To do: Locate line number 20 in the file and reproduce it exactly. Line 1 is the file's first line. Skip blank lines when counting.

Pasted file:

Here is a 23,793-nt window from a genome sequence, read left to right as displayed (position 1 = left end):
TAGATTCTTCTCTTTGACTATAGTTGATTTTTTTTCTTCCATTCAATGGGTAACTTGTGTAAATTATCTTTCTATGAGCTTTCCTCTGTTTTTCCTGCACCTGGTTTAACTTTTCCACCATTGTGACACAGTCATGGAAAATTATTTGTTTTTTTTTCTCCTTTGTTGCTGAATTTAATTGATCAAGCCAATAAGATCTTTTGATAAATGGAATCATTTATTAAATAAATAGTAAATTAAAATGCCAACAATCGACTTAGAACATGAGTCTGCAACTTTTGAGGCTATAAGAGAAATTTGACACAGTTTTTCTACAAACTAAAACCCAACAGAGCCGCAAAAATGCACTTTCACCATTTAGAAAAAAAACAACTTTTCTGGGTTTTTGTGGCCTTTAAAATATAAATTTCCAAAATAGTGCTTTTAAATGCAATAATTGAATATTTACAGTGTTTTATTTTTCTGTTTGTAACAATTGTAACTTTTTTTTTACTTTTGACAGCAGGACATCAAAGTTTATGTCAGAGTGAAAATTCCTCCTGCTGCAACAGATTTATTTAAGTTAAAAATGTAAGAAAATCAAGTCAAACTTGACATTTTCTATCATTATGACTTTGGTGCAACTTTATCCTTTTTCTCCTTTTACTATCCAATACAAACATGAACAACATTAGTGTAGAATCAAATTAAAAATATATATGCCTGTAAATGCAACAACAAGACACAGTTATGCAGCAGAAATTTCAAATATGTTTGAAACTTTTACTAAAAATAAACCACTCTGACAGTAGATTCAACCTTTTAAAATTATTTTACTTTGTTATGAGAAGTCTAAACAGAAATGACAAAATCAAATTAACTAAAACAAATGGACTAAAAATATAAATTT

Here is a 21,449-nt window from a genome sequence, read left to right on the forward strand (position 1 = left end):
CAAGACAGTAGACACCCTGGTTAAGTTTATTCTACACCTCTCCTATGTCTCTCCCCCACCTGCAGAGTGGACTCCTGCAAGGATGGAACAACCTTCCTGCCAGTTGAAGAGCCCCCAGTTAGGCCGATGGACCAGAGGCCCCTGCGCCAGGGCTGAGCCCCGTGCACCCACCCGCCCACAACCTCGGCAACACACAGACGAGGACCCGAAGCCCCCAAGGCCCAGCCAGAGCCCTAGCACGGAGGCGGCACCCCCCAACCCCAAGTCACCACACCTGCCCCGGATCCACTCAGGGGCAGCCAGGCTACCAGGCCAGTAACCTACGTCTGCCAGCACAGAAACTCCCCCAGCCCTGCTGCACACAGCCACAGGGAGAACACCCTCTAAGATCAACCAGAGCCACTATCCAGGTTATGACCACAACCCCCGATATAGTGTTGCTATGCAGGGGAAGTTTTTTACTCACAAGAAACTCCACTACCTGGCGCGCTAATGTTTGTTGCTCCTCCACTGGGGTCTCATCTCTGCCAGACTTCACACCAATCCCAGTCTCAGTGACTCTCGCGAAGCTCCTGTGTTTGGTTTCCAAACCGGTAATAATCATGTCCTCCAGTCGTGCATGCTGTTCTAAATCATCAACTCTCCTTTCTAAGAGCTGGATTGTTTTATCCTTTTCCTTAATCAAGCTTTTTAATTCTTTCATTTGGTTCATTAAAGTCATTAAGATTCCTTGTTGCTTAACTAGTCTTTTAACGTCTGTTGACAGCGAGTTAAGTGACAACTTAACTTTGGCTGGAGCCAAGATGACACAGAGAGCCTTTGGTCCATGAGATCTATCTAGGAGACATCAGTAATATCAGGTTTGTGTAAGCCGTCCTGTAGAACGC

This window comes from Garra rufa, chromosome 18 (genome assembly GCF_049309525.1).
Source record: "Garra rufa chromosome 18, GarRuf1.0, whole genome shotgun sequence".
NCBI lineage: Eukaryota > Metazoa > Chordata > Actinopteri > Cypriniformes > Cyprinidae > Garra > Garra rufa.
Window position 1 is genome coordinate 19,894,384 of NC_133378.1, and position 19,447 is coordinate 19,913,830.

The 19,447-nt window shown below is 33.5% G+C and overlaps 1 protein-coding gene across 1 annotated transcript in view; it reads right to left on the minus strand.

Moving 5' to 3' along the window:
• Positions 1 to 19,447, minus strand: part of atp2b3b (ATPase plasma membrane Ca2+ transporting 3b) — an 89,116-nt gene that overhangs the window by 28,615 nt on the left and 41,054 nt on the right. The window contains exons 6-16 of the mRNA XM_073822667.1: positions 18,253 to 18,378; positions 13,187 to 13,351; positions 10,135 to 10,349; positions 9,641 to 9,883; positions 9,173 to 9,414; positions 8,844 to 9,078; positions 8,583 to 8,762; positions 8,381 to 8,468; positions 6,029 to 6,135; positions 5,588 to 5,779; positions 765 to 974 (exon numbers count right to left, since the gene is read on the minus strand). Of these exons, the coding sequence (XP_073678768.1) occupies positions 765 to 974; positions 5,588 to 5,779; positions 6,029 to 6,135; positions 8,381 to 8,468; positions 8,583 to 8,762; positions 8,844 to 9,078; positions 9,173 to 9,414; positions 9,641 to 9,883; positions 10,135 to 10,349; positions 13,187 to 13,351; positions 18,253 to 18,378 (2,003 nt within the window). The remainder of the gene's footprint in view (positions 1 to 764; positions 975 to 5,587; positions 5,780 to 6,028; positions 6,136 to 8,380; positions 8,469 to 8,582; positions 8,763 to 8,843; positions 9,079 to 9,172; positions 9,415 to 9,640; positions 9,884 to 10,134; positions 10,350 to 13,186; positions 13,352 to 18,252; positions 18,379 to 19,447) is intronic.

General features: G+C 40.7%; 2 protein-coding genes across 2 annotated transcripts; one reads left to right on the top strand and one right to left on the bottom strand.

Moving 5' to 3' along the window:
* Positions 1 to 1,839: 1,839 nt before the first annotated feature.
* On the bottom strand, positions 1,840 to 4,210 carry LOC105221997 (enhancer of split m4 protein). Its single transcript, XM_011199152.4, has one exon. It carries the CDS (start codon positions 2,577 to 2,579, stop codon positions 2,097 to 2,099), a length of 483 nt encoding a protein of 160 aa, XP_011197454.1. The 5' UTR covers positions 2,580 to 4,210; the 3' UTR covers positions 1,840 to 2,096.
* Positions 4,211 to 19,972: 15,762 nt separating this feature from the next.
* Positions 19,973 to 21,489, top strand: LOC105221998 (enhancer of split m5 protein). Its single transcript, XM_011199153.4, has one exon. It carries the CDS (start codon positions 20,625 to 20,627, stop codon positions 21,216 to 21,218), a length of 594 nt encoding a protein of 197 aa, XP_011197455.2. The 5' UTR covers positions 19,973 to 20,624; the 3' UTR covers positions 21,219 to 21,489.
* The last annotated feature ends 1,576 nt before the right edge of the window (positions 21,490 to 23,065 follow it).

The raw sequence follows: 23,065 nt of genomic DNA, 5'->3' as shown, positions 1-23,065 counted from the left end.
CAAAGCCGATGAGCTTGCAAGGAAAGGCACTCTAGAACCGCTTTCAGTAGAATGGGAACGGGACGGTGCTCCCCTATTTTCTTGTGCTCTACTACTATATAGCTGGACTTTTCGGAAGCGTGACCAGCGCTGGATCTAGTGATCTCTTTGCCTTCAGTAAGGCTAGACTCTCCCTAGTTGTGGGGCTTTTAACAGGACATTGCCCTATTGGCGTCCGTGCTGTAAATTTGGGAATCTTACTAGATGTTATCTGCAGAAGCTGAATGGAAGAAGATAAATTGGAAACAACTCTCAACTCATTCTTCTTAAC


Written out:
CAAAGCCGATGAGCTTGCAAGGAAAGGCACTCTAGAACCGCTTTCAGTAGAATGGGAACGGGACGGTGCTCCCCTATTTTCTTGTGCTCTACTACTATATAGCTGGACTTTTCGGAAGCGTGACCAGCGCTGGATCTAGTGATCTCTTTGCCTTCAGTAAGGCTAGACTCTCCCTAGTTGTGGGGCTTTTAACAGGACATTGCCCTATTGGCGTCCGTGCTGTAAATTTGGGAATCTTACTAGATGTTATCTGCAGAAGCTGAATGGAAGAAGATAAATTGGAAACAACTCTCAACTCATTCTTCTTAAC